Table 1 List of documentation sources coders reported using

A second issue concerns the terminology that physicians use, which again serves the purpose of patient care but presents a challenge to abstraction. For efficiency, physicians may use shortened terms or acronyms to refer to diagnoses or interventions, or may use colloquialisms in place of medical terminology for the same purpose, but coders are required to use ICD-10 classifications when abstracting chart information. If a physician uses diagnoses not found in ICD-10 or use non-standardized acronyms (e.g., “BIBA” to indicate “brought in by ambulance”) that coders may not familiar with, there is the potential for this information to be mistranslated. A further issue is introduced by the CIHI coding standards, which suggest that documentation occurs in a standardized way, although there are currently no standards in place in many institutions. In Alberta, physicians are required to complete a discharge summary “in a timely manner consistent with the policies of the institution,” with no further guidance outlined [28]. Finally, the CIHI standards suggest that coders should return charts to physicians for greater clarification where necessary; however, we found that this practice was strongly discouraged across urban sites. One participant shed light on this situation by acknowledging the frustration that physicians faced when asked to code more specifically and the frustration coders faced when trying to follow standards that physicians do not:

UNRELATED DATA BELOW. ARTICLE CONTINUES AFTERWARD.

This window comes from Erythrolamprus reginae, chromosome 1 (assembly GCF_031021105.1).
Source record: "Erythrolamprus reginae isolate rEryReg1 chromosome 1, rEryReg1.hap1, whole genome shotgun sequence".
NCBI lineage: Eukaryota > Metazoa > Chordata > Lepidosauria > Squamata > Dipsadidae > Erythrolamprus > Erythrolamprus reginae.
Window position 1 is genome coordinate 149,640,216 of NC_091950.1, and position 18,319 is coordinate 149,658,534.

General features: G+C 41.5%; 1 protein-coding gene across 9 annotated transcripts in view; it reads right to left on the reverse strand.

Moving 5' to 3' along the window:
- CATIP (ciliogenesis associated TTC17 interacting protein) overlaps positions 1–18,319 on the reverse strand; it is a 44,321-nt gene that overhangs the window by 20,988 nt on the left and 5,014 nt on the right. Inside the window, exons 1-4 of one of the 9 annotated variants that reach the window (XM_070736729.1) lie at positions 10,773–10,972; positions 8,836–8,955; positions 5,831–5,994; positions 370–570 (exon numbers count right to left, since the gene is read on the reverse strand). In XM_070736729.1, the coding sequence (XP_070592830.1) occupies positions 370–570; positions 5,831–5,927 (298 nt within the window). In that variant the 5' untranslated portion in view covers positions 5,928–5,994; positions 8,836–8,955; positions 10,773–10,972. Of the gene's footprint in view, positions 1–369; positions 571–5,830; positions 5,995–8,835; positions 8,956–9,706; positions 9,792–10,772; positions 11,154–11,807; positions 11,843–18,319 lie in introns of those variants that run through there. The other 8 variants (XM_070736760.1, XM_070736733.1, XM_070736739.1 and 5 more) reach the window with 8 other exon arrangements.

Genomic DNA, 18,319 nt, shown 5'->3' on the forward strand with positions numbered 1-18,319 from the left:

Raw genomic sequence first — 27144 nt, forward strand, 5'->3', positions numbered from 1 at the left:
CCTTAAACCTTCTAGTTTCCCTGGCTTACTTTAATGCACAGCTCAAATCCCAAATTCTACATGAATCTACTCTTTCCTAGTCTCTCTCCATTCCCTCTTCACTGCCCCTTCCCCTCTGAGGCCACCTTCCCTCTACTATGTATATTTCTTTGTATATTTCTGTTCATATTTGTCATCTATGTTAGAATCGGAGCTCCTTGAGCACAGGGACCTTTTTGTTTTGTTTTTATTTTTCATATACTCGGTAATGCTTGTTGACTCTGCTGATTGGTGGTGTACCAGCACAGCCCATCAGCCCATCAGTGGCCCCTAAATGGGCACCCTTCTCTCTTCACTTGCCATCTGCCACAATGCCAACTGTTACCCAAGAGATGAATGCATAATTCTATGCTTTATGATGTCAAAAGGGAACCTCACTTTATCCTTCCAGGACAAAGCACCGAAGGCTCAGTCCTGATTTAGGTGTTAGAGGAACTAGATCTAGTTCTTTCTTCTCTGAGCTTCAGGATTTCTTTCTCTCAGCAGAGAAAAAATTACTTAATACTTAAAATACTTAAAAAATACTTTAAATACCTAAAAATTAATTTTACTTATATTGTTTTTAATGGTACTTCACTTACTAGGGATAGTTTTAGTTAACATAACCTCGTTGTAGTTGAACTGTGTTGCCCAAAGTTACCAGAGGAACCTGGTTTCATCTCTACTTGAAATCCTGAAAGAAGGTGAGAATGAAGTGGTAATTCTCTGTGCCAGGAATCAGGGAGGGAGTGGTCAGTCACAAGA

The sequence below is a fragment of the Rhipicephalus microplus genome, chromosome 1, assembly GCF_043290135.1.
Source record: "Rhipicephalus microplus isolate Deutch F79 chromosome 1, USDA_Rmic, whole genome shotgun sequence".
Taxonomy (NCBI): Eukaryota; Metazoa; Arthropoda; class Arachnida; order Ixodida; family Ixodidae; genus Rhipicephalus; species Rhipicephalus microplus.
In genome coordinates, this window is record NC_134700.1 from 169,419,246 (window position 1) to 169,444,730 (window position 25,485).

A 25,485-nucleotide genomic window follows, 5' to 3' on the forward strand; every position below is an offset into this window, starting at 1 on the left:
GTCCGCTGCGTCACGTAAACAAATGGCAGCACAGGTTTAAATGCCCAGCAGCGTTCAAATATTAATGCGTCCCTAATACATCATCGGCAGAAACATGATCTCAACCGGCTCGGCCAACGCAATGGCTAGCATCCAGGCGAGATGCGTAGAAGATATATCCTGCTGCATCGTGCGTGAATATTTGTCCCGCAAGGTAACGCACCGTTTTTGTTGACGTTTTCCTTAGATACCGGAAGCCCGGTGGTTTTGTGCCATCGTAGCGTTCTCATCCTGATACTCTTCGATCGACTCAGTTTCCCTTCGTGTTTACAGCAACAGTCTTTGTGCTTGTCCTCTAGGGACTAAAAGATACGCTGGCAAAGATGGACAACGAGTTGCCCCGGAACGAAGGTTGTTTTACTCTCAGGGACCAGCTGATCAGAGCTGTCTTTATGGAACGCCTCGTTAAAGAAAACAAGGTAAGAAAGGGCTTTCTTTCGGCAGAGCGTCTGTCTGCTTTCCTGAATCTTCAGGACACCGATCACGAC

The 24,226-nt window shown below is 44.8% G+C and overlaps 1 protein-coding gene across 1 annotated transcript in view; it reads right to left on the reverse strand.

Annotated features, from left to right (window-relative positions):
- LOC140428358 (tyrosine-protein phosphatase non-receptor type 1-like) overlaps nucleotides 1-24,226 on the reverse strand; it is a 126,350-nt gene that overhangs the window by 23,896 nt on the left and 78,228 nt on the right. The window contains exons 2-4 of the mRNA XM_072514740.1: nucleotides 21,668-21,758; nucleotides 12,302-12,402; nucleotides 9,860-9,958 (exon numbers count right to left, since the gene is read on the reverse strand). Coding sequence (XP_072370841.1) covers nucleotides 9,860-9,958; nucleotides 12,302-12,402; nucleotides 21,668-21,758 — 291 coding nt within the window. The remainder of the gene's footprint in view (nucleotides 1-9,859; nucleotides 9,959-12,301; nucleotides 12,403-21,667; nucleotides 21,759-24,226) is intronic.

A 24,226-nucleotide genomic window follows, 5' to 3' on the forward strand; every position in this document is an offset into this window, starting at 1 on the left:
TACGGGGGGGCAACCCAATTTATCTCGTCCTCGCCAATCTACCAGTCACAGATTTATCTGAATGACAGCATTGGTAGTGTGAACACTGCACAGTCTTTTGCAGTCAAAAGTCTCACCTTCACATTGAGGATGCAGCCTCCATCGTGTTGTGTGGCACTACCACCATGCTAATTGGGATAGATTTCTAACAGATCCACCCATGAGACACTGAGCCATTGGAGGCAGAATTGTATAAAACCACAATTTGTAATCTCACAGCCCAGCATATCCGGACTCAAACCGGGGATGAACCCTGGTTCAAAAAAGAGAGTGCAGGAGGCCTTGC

All [physicians] wanted to worry about was the patient and now they’re having to worry about how they document and what they write. We’re telling them: you call it this, but we need to hear these words. I mean, it’s a shame that if CIHI is making the rules that they are not teaching them, too [Interview 28].

A third, albeit less consequential, frustration that coders voiced as occurring during the documentation process was the legibility of written, paper documents. Coders understood that illegibility would inevitably occur some of the time, due to the fast pace of patient care and volume of cases physicians dealt with. However, they also noted that illegibility did influence coding. In most cases, coders could interpret handwriting by consulting their peers or gaining greater experience with certain physicians’ writing styles. Yet there were times when coders were required to apply their ‘best guess’ to deciphering documentation, which could result in the erroneous or imprecise capture of a diagnosis or procedure. It is worth noting that despite the ability of coders to overcome this barrier (e.g., consulting peers and other forms of documentation), the process of deciphering handwriting, searching for detail to support a procedure, or translating terminologies, results in time away from coding. Because of the pressure of coding quotas (see below), coders may simply adopt an unspecified code for a specific diagnosis or procedure where this information is not readily found. This contributes to frustrations experienced by researchers and analysts downstream, when they attempt to gain insight into questions concerning specific conditions or treatments. One coder spoke of how this may be particularly frustrating to clinician researchers, who do not understand how their documentation is interpreted and abstracted:

When [physicians] get the reports back from analysts and they realize the procedures they’re doing [are] not matching what is in the reports, then they realize there’s a big problem with the coding [Interview 27].

Chart organization and assembly